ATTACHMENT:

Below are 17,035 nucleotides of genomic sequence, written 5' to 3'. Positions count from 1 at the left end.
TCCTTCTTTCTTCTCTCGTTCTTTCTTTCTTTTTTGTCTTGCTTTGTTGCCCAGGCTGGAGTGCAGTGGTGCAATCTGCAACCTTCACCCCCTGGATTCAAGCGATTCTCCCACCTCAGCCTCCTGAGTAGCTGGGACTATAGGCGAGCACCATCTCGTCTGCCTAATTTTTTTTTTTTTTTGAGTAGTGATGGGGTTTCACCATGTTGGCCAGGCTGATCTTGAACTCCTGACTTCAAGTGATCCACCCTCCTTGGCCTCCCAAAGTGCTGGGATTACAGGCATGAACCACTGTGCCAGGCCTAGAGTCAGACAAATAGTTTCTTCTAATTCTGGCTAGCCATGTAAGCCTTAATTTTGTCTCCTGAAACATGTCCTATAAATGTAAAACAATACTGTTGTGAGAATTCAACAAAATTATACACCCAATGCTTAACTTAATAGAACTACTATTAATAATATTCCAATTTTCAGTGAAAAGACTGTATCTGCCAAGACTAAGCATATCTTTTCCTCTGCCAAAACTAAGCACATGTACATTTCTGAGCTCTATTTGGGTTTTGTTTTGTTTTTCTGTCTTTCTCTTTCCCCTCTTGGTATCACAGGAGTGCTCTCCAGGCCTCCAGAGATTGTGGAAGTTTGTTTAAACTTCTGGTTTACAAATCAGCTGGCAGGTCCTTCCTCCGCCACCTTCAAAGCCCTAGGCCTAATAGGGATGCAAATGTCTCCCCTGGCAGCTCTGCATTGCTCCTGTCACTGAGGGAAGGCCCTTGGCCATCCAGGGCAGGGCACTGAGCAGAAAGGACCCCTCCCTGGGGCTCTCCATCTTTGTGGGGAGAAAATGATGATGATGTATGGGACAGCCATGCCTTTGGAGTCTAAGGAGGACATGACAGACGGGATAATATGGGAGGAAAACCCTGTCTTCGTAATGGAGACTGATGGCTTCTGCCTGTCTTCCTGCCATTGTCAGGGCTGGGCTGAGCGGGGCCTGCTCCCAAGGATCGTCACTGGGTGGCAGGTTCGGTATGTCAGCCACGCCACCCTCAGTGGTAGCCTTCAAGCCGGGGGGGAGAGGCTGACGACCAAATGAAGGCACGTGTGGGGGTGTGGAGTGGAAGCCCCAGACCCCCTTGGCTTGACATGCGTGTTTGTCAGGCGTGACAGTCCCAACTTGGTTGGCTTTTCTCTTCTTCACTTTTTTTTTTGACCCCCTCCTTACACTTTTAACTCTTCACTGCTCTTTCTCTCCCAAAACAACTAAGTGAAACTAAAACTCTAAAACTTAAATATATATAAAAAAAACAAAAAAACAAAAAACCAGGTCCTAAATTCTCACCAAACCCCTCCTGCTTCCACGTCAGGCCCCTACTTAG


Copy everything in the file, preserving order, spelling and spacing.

Below are 17,035 nucleotides of genomic sequence, written 5' to 3'. Positions count from 1 at the left end.
TCCTTCTTTCTTCTCTCGTTCTTTCTTTCTTTTTTGTCTTGCTTTGTTGCCCAGGCTGGAGTGCAGTGGTGCAATCTGCAACCTTCACCCCCTGGATTCAAGCGATTCTCCCACCTCAGCCTCCTGAGTAGCTGGGACTATAGGCGAGCACCATCTCGTCTGCCTAATTTTTTTTTTTTTTTGAGTAGTGATGGGGTTTCACCATGTTGGCCAGGCTGATCTTGAACTCCTGACTTCAAGTGATCCACCCTCCTTGGCCTCCCAAAGTGCTGGGATTACAGGCATGAACCACTGTGCCAGGCCTAGAGTCAGACAAATAGTTTCTTCTAATTCTGGCTAGCCATGTAAGCCTTAATTTTGTCTCCTGAAACATGTCCTATAAATGTAAAACAATACTGTTGTGAGAATTCAACAAAATTATACACCCAATGCTTAACTTAATAGAACTACTATTAATAATATTCCAATTTTCAGTGAAAAGACTGTATCTGCCAAGACTAAGCATATCTTTTCCTCTGCCAAAACTAAGCACATGTACATTTCTGAGCTCTATTTGGGTTTTGTTTTGTTTTTCTGTCTTTCTCTTTCCCCTCTTGGTATCACAGGAGTGCTCTCCAGGCCTCCAGAGATTGTGGAAGTTTGTTTAAACTTCTGGTTTACAAATCAGCTGGCAGGTCCTTCCTCCGCCACCTTCAAAGCCCTAGGCCTAATAGGGATGCAAATGTCTCCCCTGGCAGCTCTGCATTGCTCCTGTCACTGAGGGAAGGCCCTTGGCCATCCAGGGCAGGGCACTGAGCAGAAAGGACCCCTCCCTGGGGCTCTCCATCTTTGTGGGGAGAAAATGATGATGATGTATGGGACAGCCATGCCTTTGGAGTCTAAGGAGGACATGACAGACGGGATAATATGGGAGGAAAACCCTGTCTTCGTAATGGAGACTGATGGCTTCTGCCTGTCTTCCTGCCATTGTCAGGGCTGGGCTGAGCGGGGCCTGCTCCCAAGGATCGTCACTGGGTGGCAGGTTCGGTATGTCAGCCACGCCACCCTCAGTGGTAGCCTTCAAGCCGGGGGGGAGAGGCTGACGACCAAATGAAGGCACGTGTGGGGGTGTGGAGTGGAAGCCCCAGACCCCCTTGGCTTGACATGCGTGTTTGTCAGGCGTGACAGTCCCAACTTGGTTGGCTTTTCTCTTCTTCACTTTTTTTTTTGACCCCCTCCTTACACTTTTAACTCTTCACTGCTCTTTCTCTCCCAAAACAACTAAGTGAAACTAAAACTCTAAAACTTAAATATATATAAAAAAAACAAAAAAACAAAAAACCAGGTCCTAAATTCTCACCAAACCCCTCCTGCTTCCACGTCAGGCCCCTACTTAG